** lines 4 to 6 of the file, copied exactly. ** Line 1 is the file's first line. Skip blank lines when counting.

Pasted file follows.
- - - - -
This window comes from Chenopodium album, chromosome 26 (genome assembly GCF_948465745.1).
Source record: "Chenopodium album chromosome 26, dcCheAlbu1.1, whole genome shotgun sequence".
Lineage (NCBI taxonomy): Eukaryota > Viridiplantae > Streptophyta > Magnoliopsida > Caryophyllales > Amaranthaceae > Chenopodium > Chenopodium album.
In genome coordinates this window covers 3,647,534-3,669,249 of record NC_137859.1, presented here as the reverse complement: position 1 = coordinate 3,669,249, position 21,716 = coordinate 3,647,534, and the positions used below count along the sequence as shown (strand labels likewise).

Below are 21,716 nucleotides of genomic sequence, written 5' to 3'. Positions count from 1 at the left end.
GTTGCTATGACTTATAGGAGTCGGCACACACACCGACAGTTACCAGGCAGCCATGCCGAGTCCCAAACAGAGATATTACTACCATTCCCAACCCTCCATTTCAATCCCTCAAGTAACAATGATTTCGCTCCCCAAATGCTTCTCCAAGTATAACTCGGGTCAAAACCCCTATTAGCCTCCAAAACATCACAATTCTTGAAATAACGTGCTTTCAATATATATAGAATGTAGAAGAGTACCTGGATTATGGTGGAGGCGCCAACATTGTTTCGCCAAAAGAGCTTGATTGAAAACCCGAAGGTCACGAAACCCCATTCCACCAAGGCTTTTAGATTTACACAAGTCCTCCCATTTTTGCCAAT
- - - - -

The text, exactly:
In genome coordinates this window covers 3,647,534-3,669,249 of record NC_137859.1, presented here as the reverse complement: position 1 = coordinate 3,669,249, position 21,716 = coordinate 3,647,534, and the positions used below count along the sequence as shown (strand labels likewise).

Below are 21,716 nucleotides of genomic sequence, written 5' to 3'. Positions count from 1 at the left end.
GTTGCTATGACTTATAGGAGTCGGCACACACACCGACAGTTACCAGGCAGCCATGCCGAGTCCCAAACAGAGATATTACTACCATTCCCAACCCTCCATTTCAATCCCTCAAGTAACAATGATTTCGCTCCCCAAATGCTTCTCCAAGTATAACTCGGGTCAAAACCCCTATTAGCCTCCAAAACATCACAATTCTTGAAATAACGTGCTTTCAATATATATAGAATGTAGAAGAGTACCTGGATTATGGTGGAGGCGCCAACATTGTTTCGCCAAAAGAGCTTGATTGAAAACCCGAAGGTCACGAAACCCCATTCCACCAAGGCTTTTAGATTTACACAAGTCCTCCCATTTTTGCCAAT